Towards the end of Act I of Così fan tutte, the maidservant Despina, disguised as a doctor, produces the sort of horseshoe magnets which used to be depicted in children's comics, to wave them over Ferrando and Guglielmo, who are disguised as Albanians simulating the supposed effects of arsenic poison. They twitch magnificently, as if hit by taser weapons. It is a pantomimic moment which raises a laugh, as it usually does, a frivolous view of the world of science in the 18th century.

Ellie Laugharne (Despina) © Tristram Kenton
Ellie Laugharne (Despina)
© Tristram Kenton
Veteran Opera North director Tim Albery hit on a really brilliant idea when he squeezed all the action into this world. Tobias Hoheisel's set is one big scientific instrument, related to a camera obscura, first seen as a rosewood flat with a huge lens in the middle. This rises to reveal a chamber in shades of grey, with white lines for doorways – sliding doorways that is, because the sisters Fiordiligi and Dorabella and their lovers Ferrando and Guglielmo arrive for their amorous confrontations, always dead on time, as if they are being delivered by an oversized dumb waiter in some strange restaurant.

Don Alfonso is less an 'old philosopher', as he is described in the libretto, than an aristocatic scientist from the Age of Reason, dressed in black, with a mildly cynical smile, presiding over an investigation into human frailty and the way in which we are led by our emotions. He is played by baritone William Dazeley, whose relatively sweet voice and acting skill fit the part well, just as they fitted the more colourful part of Don Giovanni here just over three years ago. His laboratory assistant is a versatile Ellie Laugharne as Despina, a cheeky soubrette who at times steals the show as she bustles around as maid, doctor and lawyer. For much of the time she has a faintly Japanese look, with what appear to be red chopsticks in her hair, her soprano is fresh, her diction crystal-sharp. Her Act II aria “A woman at fifteen years old” (Una donna a quindici anni) is truly memorable. The translation of Da Ponte's clever libretto into English is strangely uncredited in the programme, even though it is spot-on and modern in tone – surely not the work of a committee.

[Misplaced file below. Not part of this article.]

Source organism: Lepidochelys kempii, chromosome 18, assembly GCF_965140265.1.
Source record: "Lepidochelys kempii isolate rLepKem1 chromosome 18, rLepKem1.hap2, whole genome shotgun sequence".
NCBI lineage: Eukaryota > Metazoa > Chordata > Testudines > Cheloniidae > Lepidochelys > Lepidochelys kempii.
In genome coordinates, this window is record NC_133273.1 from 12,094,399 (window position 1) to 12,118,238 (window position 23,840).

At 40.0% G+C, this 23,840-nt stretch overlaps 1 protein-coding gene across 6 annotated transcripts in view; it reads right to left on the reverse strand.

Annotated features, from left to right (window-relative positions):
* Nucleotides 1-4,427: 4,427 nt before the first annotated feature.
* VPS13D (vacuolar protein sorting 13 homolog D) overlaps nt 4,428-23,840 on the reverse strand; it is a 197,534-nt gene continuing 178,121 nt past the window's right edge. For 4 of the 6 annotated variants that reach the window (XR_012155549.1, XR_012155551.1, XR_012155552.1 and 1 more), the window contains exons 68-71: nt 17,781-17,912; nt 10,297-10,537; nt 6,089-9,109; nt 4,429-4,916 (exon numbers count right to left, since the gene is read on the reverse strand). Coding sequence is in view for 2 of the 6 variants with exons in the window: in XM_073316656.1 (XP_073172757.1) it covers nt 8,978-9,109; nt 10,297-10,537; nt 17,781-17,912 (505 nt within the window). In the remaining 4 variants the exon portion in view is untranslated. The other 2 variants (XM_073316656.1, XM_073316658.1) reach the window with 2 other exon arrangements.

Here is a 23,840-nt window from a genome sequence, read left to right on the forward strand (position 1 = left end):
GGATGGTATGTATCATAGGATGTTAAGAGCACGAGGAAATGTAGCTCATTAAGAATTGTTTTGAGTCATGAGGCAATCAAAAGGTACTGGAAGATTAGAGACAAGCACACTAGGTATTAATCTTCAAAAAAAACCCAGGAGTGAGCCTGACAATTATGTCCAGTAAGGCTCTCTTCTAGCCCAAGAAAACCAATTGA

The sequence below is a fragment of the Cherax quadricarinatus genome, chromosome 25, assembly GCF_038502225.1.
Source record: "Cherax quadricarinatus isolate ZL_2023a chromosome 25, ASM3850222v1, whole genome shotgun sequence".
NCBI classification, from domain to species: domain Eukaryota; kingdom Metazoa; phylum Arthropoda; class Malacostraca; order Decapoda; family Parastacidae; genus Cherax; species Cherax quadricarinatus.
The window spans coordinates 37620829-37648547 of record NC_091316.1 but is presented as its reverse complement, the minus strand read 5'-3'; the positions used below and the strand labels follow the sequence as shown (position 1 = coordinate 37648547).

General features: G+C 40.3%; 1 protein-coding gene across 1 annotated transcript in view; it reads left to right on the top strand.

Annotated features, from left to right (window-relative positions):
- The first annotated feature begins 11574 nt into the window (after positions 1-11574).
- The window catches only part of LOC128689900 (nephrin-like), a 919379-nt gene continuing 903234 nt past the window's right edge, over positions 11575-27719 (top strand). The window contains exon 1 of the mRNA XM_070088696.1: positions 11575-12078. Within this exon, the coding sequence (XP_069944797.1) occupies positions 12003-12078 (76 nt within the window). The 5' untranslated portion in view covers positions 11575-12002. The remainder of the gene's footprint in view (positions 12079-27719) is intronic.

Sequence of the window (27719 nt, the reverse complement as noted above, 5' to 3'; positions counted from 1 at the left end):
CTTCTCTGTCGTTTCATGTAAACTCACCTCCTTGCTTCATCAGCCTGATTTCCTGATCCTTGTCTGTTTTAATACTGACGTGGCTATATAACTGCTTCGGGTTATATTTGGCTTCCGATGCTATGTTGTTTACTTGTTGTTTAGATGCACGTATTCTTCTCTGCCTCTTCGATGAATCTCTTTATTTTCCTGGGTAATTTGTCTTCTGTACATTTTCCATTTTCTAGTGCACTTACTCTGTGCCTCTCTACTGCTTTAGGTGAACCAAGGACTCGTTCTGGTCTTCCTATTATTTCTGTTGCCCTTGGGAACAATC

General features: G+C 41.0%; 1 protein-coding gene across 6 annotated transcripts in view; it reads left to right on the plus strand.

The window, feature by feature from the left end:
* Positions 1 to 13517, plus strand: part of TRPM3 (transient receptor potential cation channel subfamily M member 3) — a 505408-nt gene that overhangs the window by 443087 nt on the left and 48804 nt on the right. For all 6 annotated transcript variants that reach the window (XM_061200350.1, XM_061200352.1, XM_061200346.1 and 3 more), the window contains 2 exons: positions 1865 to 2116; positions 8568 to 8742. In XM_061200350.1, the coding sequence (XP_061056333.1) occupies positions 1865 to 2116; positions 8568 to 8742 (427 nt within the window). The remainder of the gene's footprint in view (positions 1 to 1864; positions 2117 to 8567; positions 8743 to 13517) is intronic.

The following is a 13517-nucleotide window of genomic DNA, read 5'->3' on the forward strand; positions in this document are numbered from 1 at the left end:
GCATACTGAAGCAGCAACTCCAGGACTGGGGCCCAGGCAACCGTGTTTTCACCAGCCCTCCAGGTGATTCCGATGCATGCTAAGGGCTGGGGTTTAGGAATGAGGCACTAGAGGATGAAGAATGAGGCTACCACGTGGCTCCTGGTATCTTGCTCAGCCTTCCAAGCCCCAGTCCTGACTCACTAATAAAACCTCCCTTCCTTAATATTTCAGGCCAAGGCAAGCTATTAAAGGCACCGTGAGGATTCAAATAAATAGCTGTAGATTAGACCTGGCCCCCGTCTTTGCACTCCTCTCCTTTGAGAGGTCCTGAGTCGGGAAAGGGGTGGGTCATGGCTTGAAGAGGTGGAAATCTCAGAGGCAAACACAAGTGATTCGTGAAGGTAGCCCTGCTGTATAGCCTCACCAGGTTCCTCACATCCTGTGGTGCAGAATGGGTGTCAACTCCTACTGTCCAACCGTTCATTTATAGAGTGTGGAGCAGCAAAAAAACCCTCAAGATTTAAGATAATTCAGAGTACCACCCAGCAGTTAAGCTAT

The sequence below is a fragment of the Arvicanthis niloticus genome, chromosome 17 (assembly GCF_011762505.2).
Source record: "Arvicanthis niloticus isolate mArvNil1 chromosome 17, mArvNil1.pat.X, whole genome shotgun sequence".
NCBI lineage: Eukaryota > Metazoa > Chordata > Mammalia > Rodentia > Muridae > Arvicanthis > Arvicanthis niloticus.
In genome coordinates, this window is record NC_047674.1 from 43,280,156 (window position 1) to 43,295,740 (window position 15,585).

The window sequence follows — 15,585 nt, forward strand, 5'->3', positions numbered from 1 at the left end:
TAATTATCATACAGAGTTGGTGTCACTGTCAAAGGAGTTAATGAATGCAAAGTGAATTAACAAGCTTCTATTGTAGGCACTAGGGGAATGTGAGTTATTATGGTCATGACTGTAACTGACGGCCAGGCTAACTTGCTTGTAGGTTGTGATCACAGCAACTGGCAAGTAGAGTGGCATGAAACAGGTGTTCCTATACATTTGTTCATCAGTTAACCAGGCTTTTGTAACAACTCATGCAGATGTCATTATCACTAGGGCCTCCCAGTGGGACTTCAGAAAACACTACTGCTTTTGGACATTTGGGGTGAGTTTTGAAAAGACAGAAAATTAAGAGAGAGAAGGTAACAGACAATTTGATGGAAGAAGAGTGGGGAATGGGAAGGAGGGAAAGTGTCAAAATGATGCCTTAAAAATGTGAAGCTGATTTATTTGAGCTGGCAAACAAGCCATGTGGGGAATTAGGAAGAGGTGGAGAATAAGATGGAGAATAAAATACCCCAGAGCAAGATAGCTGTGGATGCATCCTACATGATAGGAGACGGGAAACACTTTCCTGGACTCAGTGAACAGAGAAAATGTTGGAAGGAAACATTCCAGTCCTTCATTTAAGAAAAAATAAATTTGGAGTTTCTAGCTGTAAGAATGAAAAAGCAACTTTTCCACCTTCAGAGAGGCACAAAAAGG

William Dazeley (Don Alfonso), Helen Sherman, Gavan Ring, Máire Flavin and Nicholas Watts © Tristram Kenton
William Dazeley (Don Alfonso), Helen Sherman, Gavan Ring, Máire Flavin and Nicholas Watts
© Tristram Kenton

Ferrando and Guglielmo (tenor Nicholas Watts and baritone Gavan Ring) are in prim grey and formal white wigs when they are soldiers in Act I, and their fiancées are similarly costumed, but as the action proceeds, things loosen up, wigs abandoned, colourful, draping clothing adopted – except by the Don. The men, in fact, become quite hippyish with little moustaches and long hair, and the women end up rather like inhabitants of what might have once been thought of as a Turkish harem. The signs are blatant, but this production is carefully nuanced: the lovers are not just marionettes on the end of the Don's strings but creatures who develop subtly under his scrutiny, as if they were in a cage. The pathos – genuinely moving – is well brought out at the end of Act II, which seems to prove the point. Minor comic moments are well-handled, too, as when Guglielmo darts back from an exit to pinch a couple of biscuits from the table. The audience loved that! Gavan Ring is hard to imagine as a villain in future productions – his charisma seems more appropriate for opera buffa. His voice, however, is rich and assertive, appropriately. Nicholas Watts has an impressively limpid voice, particularly as exemplified in his “I see that beautiful soul” (Ah lo veggio) in Act II.

Máire Flavin (Fiordiligi) © Tristram Kenton
Máire Flavin (Fiordiligi)
© Tristram Kenton
Mezzo Helen Sherman brings considerable dramatic charm as well as a remarkably agile yet still velvet voice to the part of Dorabella, and Máire Flavin deals with the more fiendishly difficult stretches of Fiordiligi's part with great skill: her long apology to the absent Guglielmo in Act II (“Per pietà”) is gripping and shiver-inducing.

Jac van Steen steers the orchestra with efficiency: there is precise matching with stage actions most of the time, and close linking with the singers in this larger than life chamber piece. The violins are delightfully skittish when necessary, and the importance of the horns is played up.

This Così fan tutte is a logical choice to follow Opera North's Andrea Chénier, which is about the French Revolution directly, because it dates from about the same period and because there are related influences on Da Ponte's libretto. It is a welcome revival of an intelligent, nuanced production (I first saw it in 2009) which has had a few minor touches added, which I failed to notice. Opera North would be wise to keep this popular classic in the repertory for the foreseeable future.